“Firemen’s Fund” Helps Fare For “Smiling Jimmy” Branigan Paralyzed in Performance of Duty—Gets—Check Also from Neustadt Fund.

NEWPORT, R. I., at the home of his relative is Fireman James P. Branigan of New York, a member of H. & L. Co. 10 m Fulton street. He is propped in bed, his spine encased in a steel vest, a victim of paralysis from his waist down.

In spite of this terrible handicap at the comparatively youthful age of 29, he is nonetheless a cheertul chap, with a smile that radates happiness and he has an abundance of pale auburn hair which sort of relieves the sombreness of the clothes he wears out of respect to the memory of his father.

Jimmy Branigan is but one of several young men in this country who successfully braved the shell fire oi the enemy “over there” and came through unscathed only to meet with disaster in the battle against the enemy—Fire.

Two years after Jimmy was honorably discharged from the 111th Aero Squadron, he became a fireman. When only two years in the service, he fell on May 20, 1924 when the burned roof of an old pier at the Battery collapsed. He struck on his spine, fracturing two vertebra and lacerating the spinal cord. For eleven months he was a patient in Bellevue Hospital. while there, he had a special nurse, engaged by the firemen’s Emergency Fund and paid out of that fund. When the prognosis of his case indicated prolonged treatment, the city nurse in his ward resigned her municipal job and entered the private employ of the Firemen’s Fund.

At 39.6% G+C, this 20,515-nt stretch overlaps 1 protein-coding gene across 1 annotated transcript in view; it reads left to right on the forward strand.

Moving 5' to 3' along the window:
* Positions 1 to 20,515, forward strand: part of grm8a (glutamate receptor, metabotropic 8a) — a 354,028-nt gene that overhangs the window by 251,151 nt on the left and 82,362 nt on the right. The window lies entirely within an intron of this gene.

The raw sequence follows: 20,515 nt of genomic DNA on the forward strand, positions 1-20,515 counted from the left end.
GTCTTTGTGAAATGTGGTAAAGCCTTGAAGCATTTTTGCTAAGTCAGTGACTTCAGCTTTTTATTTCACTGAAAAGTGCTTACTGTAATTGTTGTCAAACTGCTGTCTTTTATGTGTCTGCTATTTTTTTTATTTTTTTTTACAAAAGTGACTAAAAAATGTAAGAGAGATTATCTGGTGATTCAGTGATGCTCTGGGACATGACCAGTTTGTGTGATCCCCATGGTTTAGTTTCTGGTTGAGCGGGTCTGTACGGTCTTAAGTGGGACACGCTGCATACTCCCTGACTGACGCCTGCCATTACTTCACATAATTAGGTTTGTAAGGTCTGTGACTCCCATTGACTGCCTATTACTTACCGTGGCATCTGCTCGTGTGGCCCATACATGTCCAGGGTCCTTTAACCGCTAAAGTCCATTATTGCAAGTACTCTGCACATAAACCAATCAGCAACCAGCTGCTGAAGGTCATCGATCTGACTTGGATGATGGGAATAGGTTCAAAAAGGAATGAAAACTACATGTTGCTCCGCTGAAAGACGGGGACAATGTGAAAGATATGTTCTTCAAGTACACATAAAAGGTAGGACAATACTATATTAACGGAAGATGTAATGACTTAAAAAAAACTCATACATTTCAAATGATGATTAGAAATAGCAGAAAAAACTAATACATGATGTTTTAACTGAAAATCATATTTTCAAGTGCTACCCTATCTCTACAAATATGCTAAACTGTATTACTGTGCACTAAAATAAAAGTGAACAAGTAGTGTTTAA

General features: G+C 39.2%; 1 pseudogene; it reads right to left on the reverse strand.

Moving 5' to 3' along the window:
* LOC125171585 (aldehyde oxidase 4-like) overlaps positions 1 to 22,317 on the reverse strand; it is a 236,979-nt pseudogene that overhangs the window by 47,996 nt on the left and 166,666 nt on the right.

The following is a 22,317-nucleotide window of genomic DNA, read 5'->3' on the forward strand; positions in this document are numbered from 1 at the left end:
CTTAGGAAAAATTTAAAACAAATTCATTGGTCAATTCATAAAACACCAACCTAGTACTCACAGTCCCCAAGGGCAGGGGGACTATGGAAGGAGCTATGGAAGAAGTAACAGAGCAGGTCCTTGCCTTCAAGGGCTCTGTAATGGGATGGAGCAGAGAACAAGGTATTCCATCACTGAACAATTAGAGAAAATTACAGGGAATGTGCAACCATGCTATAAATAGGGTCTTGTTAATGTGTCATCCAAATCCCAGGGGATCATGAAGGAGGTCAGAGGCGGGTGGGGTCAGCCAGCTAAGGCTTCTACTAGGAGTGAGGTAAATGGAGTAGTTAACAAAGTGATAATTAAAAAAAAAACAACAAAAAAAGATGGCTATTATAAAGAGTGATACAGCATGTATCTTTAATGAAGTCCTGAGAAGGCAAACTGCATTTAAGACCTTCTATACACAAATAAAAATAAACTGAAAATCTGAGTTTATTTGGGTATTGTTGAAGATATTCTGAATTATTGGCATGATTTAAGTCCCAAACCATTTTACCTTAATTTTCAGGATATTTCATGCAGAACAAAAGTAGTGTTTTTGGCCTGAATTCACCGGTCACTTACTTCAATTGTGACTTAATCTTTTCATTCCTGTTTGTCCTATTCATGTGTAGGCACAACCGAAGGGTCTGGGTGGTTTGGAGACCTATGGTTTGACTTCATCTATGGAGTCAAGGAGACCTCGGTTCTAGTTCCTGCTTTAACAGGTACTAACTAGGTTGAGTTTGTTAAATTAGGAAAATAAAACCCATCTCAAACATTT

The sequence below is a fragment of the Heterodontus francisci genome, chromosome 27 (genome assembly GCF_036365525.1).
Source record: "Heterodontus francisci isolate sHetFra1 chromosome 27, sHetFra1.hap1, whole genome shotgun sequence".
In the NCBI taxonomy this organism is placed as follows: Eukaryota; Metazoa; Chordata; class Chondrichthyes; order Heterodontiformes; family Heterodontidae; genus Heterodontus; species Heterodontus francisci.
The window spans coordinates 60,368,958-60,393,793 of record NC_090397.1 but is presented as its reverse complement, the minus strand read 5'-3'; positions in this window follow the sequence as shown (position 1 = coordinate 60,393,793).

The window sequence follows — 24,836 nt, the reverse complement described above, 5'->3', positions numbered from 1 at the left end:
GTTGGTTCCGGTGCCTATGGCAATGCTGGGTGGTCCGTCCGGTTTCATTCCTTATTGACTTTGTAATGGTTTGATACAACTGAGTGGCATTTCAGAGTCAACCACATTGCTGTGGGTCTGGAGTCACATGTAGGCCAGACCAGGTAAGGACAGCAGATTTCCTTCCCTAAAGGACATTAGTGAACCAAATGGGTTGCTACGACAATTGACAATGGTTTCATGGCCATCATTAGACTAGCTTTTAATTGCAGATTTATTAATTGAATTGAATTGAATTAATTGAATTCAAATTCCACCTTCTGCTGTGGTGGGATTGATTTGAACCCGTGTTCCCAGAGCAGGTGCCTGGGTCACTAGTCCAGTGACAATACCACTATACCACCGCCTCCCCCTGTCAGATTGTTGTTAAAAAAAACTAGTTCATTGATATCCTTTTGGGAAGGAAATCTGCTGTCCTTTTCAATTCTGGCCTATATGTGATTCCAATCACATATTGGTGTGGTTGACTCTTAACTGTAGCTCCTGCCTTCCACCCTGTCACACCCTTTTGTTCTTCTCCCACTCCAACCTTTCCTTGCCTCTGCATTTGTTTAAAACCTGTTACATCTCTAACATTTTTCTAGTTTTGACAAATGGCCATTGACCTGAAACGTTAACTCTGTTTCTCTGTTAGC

She is Miss Gertrude Burns and is still with her patient at Newport. When Branigan was ready for removal in the fire department ambulance to the steamboat for Newport, Dr. Harry M. Archer, Honorary Medical Officer of the N. Y. F. D., made a tour of several engine houses in the ambulance with him.

Comrades on duty gathered about the big bus in the street to say ‘good-bye’ to one of the most popular men in blue in the big city of New York. The last stop was at Branigan’s own company, 10 Truck, where Fire Commissioner Drennan, Chief Kenlon, a score of buffs, a couple of chaplains, a hundred odd officers and firemen, all gathered to cheer Jimmy on his trip to Newport.

Honorary Deputy Chief Mainzer, on behalf of the Neustadt Fund, which is similar in its purposes to the Firemen’s Emergency Fund, only that it is much longer in existence than the latter, gave Branigan an envelope containing $250. The letter was signed by Mr. Mainzer. Honorary Battalion Chief Manfred L. Neumoegen and M. L. Blumenthal.

Branigan is regarded by medical men as beyond recovery,

Members of Truck Company No. 10, New York Fire Department Grouped Around the Cot of Smiling Jimmy Branigan.

Courtesy of the New York Graphics

hence the trip to Newport, where he will probably spend the rest of his days. Under the law of the city of New York, he cannot be forced into retirement, having been incapacitated in the line of duty. He is quite confident, however, that he is going to get well. He is buoyant with optimism, as indicated by his quick remark when he opened the envelope containing $250. He said, “This is fine, I’ll buy an electric battery with this and see if I can get rid of this paralysis.”

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